By Daniel de Vise
Washington Post Staff Writer
Thursday, January 17, 2008
A six-year battle over the content of a new sex education curriculum in Montgomery County schools came down to two questions posed yesterday in a Rockville courtroom: Can the school board legally teach students that homosexuality is innate? And can the lessons discuss sex acts other than copulation?
Montgomery educators are defending the new curriculum, approved by the school board last summer, which addresses sexual orientation as a classroom topic for the first time. The lessons place the county at the fore of a trend among some of the nation's public schools toward more candor in discussing homosexuality. But they have prompted a strenuous challenge from religious conservatives who see the curriculum as a one-sided endorsement of homosexuality.
Until now, opposition has focused on the constitutional rights of Montgomery families whose religious beliefs do not abide homosexuality. But with yesterday's hearing before Circuit Court Judge William Rowan III, an attorney for the plaintiffs narrowed his focus to a few words in the disputed lessons.
Brandon Bolling, a lawyer from the Thomas More Law Center in Ann Arbor, Mich., challenged a passage in the 90-minute lessons that describes homosexuality as innate. That assertion, he said, violates a provision of a state law that says school curricula must be factual.
That sexual orientation is innate is a theory that has been rejected by courts in several states, Bolling said. "The Maryland law says you have to teach something that is factually accurate," he said. "They are not doing that. That is illegal."
School officials say the legal challenge intrudes on their right to do their job: writing curricula and teaching children. The new lessons survived an appeal last year to the Maryland State Board of Education, which determined it had no place to "second-guess the appropriateness" of the lessons.
"The purpose of the law in Maryland is to leave educational decisions to educators," said Judith Bresler, attorney for the county school board. She said critics were effectively asking the court to edit the curriculum "word by word."
The school system began working on the lessons six years ago at the urging of a citizens advisory group, which noted that the old curriculum permitted teachers to speak about homosexuality only in response to a student inquiry.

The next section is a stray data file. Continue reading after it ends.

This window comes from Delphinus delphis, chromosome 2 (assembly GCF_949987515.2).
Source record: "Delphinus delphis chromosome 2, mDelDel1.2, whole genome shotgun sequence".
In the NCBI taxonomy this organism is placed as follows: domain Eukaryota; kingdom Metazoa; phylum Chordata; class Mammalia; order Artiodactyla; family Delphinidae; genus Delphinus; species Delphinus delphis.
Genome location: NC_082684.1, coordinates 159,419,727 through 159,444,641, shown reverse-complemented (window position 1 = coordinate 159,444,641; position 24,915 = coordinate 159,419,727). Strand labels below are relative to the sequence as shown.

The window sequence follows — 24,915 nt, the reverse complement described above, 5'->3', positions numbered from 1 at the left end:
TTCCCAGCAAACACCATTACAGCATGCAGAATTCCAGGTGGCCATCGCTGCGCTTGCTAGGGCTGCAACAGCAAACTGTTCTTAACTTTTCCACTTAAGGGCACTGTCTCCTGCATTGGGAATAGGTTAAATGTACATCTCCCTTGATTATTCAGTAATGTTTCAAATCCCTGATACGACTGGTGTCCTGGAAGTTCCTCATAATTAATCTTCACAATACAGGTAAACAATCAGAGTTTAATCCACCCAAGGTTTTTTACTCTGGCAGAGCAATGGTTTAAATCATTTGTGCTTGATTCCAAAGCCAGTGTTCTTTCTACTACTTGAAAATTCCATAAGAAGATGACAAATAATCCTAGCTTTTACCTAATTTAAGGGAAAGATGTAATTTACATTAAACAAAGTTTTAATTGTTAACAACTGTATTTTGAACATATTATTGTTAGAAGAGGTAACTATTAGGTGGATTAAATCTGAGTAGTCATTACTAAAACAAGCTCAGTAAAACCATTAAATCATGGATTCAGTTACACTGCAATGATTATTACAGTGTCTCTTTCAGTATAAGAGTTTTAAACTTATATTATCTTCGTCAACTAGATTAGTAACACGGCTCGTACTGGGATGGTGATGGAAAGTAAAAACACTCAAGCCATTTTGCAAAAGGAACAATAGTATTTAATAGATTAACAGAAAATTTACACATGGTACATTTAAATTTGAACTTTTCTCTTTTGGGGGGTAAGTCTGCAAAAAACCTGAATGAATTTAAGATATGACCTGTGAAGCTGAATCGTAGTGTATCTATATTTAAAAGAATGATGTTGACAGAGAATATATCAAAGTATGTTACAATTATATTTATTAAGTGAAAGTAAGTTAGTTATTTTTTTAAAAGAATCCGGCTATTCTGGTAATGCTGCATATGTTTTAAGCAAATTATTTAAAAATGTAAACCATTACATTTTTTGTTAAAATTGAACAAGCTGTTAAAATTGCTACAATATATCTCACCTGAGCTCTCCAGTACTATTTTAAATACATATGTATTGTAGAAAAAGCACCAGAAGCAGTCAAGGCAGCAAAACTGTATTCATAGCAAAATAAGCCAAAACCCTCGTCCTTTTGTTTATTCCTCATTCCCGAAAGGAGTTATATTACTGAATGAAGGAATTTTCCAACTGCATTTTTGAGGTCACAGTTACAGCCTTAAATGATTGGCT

A first attempt to revise the lessons ended in 2005, when a federal judge found fault with teacher materials that criticized religious fundamentalism. Superintendent Jerry D. Weast withdrew the lessons before they were taught.
Rewritten lessons, more tightly scripted and pruned of religious content, were introduced last year. Opponents were unable to halt them before they reached the classroom. The sessions were taught in middle schools in the fall and are being covered in high schools this week. Students participate in the disputed lessons only if their parents sign permission slips. Ninety-five percent of students opted for the lessons in middle schools and about 97 percent in high schools, said Brian Edwards, Weast's chief of staff.
Eighth-grade students had two 45-minute lessons on human sexuality. Tenth-grade students get those lessons, plus 45 minutes on the correct use of a condom.
Opponents object to language in the condom lesson about oral and anal sex. Bolling said those passages violate a state prohibition against material that "portrays erotic techniques of sexual intercourse."
State code offers no further guidance. Critics of the curriculum said yesterday that the code covers any talk of sex acts other than those used for procreation.
Bolling said the state school board had allowed Montgomery too much discretion in defining the term. Bresler, speaking for the county board, said that Maryland affords school boards special deference in interpreting education laws. The judge concurred.
Jonathan Frankel, an attorney for the advocacy group Parents, Families and Friends of Lesbians and Gays of the Metropolitan Washington D.C. Area, offered the judge further perspective. "There's a big difference," he said, "between the condom video and the Kama Sutra."
The judge said he would respond with a written ruling.